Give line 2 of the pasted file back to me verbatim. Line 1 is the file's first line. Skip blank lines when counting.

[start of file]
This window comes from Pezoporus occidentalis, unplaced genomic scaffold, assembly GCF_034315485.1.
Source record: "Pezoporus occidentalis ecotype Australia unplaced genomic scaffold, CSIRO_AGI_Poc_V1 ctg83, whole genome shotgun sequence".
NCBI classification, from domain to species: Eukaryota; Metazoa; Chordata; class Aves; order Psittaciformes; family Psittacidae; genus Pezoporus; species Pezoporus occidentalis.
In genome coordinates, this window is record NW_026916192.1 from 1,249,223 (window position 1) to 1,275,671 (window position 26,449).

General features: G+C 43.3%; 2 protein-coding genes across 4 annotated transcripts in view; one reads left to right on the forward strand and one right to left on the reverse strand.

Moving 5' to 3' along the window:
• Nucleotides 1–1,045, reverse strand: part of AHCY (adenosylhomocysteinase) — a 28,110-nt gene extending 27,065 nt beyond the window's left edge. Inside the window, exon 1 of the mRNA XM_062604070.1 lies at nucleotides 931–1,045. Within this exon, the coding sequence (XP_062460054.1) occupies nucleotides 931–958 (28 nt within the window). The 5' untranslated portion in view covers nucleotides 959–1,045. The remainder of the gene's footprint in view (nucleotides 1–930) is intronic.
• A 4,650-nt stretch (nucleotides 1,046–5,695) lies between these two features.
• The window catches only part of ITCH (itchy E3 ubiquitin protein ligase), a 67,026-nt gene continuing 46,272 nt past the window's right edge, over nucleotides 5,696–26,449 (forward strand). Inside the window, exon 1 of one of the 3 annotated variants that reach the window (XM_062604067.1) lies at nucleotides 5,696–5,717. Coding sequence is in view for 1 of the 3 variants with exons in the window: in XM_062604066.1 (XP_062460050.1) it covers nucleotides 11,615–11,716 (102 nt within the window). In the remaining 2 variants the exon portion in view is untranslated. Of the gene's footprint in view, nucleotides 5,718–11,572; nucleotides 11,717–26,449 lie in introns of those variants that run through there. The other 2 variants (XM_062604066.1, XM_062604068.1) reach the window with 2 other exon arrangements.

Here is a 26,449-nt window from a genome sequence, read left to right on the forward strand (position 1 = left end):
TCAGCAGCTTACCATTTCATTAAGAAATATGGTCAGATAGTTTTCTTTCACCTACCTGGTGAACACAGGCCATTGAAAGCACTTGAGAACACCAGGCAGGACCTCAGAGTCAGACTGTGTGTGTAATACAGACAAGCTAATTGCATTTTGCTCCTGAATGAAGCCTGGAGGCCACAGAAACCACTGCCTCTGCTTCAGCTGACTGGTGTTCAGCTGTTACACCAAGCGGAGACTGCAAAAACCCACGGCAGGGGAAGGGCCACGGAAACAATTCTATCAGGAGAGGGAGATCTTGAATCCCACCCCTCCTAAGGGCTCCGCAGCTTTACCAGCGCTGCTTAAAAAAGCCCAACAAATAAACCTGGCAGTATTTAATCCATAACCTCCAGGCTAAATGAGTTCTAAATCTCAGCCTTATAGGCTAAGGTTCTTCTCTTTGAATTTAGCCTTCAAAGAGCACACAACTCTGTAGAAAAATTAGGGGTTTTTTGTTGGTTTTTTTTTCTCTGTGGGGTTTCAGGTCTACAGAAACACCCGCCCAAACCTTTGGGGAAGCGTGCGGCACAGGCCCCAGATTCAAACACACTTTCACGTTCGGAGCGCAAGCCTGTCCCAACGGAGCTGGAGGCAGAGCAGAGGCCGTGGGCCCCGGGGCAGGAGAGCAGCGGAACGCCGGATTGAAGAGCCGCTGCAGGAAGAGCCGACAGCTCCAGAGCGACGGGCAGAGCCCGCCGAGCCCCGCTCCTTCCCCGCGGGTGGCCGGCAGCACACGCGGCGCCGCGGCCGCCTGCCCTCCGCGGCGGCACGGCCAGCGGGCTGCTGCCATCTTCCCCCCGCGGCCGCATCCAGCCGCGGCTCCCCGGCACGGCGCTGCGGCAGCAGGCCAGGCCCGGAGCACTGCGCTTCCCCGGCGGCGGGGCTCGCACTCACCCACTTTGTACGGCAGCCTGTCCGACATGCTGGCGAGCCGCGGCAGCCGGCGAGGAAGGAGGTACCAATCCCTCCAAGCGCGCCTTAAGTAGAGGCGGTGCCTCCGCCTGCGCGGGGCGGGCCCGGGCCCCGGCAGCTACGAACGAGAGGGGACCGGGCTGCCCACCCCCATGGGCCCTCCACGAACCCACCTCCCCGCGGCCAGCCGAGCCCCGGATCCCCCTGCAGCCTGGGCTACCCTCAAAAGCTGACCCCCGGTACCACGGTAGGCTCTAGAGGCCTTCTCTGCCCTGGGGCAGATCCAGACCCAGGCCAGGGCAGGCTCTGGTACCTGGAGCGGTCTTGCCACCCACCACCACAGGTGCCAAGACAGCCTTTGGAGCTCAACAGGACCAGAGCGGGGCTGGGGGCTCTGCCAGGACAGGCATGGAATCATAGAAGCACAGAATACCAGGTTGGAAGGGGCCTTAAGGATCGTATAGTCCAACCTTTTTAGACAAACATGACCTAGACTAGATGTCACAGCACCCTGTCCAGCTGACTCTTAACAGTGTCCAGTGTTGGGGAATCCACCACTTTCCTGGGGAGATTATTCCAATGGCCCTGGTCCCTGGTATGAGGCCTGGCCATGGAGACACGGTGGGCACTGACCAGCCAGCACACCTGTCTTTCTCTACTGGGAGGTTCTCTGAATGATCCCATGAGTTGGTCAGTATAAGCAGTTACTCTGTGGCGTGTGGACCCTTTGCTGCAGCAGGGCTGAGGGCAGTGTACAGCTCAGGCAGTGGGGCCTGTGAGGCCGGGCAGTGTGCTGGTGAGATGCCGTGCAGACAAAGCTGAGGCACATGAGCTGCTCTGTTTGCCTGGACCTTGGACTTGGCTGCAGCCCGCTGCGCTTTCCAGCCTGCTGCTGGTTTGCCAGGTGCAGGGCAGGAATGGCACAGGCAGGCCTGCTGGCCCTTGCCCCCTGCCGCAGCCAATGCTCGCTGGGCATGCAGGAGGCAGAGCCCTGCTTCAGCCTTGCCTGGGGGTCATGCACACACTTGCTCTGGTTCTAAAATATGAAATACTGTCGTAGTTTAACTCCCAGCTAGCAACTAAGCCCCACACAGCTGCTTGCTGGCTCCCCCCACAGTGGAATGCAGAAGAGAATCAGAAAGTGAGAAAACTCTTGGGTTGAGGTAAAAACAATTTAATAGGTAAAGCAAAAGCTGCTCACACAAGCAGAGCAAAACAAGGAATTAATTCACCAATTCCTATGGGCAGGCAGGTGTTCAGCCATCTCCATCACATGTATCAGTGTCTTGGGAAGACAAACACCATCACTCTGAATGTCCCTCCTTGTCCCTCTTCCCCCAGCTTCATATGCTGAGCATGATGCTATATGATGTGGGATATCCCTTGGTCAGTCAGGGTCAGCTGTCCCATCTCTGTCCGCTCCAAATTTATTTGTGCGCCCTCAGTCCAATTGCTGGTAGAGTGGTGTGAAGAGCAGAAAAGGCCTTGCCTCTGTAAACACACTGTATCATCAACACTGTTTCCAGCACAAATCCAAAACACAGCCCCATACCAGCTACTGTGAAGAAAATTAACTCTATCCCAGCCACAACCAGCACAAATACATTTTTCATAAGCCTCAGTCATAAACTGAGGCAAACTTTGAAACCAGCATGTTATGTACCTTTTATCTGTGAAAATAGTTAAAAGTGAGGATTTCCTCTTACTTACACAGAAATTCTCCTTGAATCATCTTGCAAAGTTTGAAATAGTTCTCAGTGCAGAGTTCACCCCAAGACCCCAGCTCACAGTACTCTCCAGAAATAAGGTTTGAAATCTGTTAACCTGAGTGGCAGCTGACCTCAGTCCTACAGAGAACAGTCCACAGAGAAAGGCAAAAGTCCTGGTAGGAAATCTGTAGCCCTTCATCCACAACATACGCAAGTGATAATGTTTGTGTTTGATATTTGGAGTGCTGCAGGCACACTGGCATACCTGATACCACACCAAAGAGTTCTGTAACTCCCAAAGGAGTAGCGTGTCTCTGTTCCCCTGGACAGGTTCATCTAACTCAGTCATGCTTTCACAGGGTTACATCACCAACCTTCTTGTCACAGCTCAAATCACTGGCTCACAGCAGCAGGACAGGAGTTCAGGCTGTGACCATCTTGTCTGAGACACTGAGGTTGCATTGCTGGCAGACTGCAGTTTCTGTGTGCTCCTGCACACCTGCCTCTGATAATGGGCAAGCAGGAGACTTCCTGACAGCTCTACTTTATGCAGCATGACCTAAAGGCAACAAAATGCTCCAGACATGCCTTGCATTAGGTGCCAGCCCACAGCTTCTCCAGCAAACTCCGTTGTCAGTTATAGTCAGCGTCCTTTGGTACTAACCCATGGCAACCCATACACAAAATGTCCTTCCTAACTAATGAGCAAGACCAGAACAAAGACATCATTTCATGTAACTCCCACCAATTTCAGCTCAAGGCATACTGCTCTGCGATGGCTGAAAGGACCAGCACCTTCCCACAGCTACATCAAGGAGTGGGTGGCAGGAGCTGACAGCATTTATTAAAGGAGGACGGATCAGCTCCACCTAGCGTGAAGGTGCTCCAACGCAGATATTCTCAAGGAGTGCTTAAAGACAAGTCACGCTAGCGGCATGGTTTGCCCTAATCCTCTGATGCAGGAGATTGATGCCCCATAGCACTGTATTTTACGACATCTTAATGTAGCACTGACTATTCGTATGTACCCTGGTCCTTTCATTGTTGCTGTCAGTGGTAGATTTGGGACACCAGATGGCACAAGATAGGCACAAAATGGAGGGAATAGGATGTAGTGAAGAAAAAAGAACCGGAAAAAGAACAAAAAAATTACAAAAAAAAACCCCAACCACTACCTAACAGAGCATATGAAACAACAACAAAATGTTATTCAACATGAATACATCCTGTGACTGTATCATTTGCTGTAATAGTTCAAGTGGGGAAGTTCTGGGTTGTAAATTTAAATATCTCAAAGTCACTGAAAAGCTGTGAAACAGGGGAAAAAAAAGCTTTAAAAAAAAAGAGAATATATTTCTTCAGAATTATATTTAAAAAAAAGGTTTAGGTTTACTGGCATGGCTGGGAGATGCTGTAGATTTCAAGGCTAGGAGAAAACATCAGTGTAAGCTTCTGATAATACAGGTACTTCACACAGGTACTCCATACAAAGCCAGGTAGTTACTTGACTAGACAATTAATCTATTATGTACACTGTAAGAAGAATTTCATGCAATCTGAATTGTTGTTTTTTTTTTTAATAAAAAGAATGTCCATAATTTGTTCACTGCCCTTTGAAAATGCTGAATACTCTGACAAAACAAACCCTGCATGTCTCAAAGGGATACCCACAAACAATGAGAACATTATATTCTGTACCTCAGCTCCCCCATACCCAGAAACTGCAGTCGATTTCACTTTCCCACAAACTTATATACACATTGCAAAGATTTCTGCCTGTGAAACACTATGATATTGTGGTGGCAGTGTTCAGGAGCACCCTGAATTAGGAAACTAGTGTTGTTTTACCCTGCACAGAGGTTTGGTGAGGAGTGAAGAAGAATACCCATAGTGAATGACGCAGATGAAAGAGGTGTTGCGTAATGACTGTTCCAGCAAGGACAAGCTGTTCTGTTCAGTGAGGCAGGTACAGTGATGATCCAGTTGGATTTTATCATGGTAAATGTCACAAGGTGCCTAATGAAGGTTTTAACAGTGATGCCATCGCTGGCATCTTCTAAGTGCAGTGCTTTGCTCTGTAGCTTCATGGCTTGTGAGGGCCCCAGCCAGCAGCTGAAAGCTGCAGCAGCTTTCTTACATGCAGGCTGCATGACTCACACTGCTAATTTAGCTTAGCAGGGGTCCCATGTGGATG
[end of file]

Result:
Source record: "Pezoporus occidentalis ecotype Australia unplaced genomic scaffold, CSIRO_AGI_Poc_V1 ctg83, whole genome shotgun sequence".